The nuts and bolts of Microfinance
In both developed and developing economies, penetration of credit facilities into the rural and semi urban set up continues to be an uphill task for government, local and social organisations.
In a populous and diverse country like India, where about 69% of the population lives in rural areas, like-minded social groups are working hard to augment the accessibility of banking and credit facilities for the lower classes in rural areas. An underlying element of this mission is to extend hassle-free loans to the masses.
The concept of Microfinance
Microfinance involves banking institutions and dedicated companies providing small value loans to the impoverished and low-income group without a collateral. In addition, ancillary banking services like deposits, money transfers and insurance for household & small enterprises are offered.
The primary motive of microfinance is to promote self-employment and improve the lifestyle of people in rural areas. The organisations and bodies working in this sphere have made massive social impact in uplifting the poor and grooming women entrepreneurs.
The idea of micro lending originated in Bangladesh around 1976. Muhammed Yunus, the father of microcredit, started Grameen Bank, a micro lending organisation aimed at providing small loans to the under-served population in the country.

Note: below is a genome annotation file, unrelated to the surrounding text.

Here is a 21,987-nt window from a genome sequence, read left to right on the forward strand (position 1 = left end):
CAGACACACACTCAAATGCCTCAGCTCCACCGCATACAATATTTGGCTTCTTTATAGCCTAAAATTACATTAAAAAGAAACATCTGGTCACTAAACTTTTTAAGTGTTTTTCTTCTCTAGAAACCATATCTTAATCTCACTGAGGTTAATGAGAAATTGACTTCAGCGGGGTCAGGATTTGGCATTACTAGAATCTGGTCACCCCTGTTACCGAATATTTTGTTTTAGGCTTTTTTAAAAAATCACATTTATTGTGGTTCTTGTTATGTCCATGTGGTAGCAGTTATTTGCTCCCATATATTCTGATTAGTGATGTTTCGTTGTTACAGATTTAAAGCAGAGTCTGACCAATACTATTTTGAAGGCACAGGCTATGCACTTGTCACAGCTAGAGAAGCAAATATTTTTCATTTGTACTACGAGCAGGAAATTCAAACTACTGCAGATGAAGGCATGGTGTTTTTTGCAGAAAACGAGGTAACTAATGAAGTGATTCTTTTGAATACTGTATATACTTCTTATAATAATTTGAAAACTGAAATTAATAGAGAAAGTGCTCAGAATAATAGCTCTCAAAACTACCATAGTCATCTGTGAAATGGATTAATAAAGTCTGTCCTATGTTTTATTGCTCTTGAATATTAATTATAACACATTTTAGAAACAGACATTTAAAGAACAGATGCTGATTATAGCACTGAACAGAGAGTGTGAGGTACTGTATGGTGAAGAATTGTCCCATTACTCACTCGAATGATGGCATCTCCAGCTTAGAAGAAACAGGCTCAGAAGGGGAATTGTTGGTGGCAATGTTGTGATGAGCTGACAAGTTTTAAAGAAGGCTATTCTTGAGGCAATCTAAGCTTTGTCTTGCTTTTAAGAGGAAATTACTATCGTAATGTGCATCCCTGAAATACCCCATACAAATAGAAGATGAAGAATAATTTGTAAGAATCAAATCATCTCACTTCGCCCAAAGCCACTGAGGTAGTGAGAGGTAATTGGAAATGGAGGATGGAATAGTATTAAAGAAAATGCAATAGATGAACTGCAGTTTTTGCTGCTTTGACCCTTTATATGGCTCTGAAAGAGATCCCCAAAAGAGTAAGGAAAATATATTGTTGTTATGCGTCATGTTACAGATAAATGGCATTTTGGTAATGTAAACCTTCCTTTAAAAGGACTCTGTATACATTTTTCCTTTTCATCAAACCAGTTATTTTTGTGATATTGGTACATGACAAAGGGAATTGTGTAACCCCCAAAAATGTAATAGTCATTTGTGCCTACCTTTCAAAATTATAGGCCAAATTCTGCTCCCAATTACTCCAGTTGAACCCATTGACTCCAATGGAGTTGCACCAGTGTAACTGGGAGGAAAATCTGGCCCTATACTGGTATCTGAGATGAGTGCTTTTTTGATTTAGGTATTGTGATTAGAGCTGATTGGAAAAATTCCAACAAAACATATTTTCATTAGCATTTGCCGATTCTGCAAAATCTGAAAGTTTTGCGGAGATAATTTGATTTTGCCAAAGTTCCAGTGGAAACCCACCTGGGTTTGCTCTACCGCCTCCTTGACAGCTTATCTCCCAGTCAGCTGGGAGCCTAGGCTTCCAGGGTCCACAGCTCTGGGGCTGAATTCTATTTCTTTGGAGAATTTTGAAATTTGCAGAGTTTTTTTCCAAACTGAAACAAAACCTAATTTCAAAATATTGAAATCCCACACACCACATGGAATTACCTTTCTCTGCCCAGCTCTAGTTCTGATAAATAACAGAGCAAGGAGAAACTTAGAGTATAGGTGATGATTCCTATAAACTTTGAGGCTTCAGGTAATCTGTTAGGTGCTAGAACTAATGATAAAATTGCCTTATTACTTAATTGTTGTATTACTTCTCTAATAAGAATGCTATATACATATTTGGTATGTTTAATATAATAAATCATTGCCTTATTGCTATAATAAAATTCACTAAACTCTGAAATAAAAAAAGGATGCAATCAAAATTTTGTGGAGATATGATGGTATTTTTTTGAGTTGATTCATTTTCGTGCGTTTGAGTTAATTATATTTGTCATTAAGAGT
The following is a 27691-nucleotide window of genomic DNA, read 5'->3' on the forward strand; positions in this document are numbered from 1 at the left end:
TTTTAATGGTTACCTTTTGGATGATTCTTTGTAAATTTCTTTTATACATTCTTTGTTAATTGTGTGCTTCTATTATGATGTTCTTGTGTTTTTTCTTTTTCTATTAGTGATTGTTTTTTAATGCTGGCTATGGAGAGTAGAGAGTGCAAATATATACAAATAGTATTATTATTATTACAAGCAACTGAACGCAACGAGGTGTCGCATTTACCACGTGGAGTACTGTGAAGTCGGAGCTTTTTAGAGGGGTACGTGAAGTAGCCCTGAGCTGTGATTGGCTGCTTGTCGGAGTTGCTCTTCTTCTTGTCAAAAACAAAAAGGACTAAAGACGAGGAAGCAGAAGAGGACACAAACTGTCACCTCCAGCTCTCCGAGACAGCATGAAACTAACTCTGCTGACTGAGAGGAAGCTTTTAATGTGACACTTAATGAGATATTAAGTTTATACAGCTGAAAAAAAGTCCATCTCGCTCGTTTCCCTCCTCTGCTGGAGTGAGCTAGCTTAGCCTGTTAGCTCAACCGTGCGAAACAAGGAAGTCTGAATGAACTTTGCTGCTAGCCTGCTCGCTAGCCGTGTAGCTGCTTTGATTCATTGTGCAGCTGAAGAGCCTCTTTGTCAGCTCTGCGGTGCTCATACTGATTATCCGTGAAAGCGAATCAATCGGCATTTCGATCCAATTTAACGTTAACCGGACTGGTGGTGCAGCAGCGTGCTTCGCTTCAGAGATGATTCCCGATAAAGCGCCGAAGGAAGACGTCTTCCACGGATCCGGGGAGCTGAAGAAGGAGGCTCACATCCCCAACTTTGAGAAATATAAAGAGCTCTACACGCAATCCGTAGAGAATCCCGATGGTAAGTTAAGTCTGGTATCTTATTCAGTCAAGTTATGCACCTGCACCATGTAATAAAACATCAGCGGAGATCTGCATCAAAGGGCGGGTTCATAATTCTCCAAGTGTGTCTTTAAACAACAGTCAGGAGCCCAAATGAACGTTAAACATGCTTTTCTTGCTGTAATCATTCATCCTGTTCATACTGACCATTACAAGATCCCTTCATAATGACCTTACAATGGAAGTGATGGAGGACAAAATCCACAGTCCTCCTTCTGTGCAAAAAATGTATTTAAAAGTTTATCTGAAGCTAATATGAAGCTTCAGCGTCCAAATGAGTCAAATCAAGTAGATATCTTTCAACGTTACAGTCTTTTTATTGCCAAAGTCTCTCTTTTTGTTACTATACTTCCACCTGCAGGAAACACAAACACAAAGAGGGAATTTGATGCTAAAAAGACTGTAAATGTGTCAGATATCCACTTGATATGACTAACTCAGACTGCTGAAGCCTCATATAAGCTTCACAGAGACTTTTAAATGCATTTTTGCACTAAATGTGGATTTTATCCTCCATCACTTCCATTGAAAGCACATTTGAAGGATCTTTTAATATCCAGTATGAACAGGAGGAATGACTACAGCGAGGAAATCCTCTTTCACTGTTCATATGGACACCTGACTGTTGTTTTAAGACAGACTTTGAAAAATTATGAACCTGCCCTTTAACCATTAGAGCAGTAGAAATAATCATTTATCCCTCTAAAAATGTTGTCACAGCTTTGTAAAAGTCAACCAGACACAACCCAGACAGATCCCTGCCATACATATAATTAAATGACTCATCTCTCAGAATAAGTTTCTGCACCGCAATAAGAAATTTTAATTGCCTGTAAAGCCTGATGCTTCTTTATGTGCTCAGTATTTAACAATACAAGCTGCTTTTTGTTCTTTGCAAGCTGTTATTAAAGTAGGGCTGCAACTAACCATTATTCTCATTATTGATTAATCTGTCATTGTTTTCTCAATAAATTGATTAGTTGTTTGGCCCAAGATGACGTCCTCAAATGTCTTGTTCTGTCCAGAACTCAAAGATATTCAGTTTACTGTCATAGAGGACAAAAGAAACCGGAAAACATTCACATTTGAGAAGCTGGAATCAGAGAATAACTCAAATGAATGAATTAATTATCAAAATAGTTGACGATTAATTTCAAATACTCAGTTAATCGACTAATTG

This idea triggered a whole new breed of entrepreneurs, especially women. Since then, many governments and NGOs have replicated this design in their countries with an aim to bridge the wide gap between the rich and poor.
Microfinance in India
Financial inclusion has been the mantra
of institutions and banks working in the microfinance space in India. With a mammoth network of public, cooperative, rural and commercial banks, micro lending in the country is largely carried out with the help of NGO’s who create and nurture SHGs (self-help groups) to maintain accountability in lending.
In India, microcredit institutions are labelled NBFC–MFI (Non-banking Financial Company – Micro Finance Institutions) by the Reserve Bank of India. With a footprint in all 29 states and over 573 districts, MFIs have tremendous reach.
These MFI’s not only furnish loans at very low interest rates but also facilitate other forms of training and assistance for MSMEs (Micro, Small and Medium Enterprises) in collaboration with various NGOs in rural areas. According to CRISIL, MFIs are well capitalized and the combined loan assets are likely to reach Rs. 35,000 crores by March 2015.
In India, M.F.I.N (MicroFinance Institutions Network) is the designated self-regulatory organisation (SRO) of NBFC-MFIs.
The other side of the picture
Although, the micro finance system has been hailed for its effort in giving impetus to the philosophy of financial inclusion in India, there is a school of thought and data facts questioning its achievements.
Extensive research studies and data analysis show that the MFIs have had little impact in poverty alleviation and empowerment of women and entrepreneurs. Fingers have also been pointed at the borrowers, questioning their utilisation of the fund money. Critics also argue that micro credits have not had much impact on bettering the living standards of the rural and semi-urban populace.
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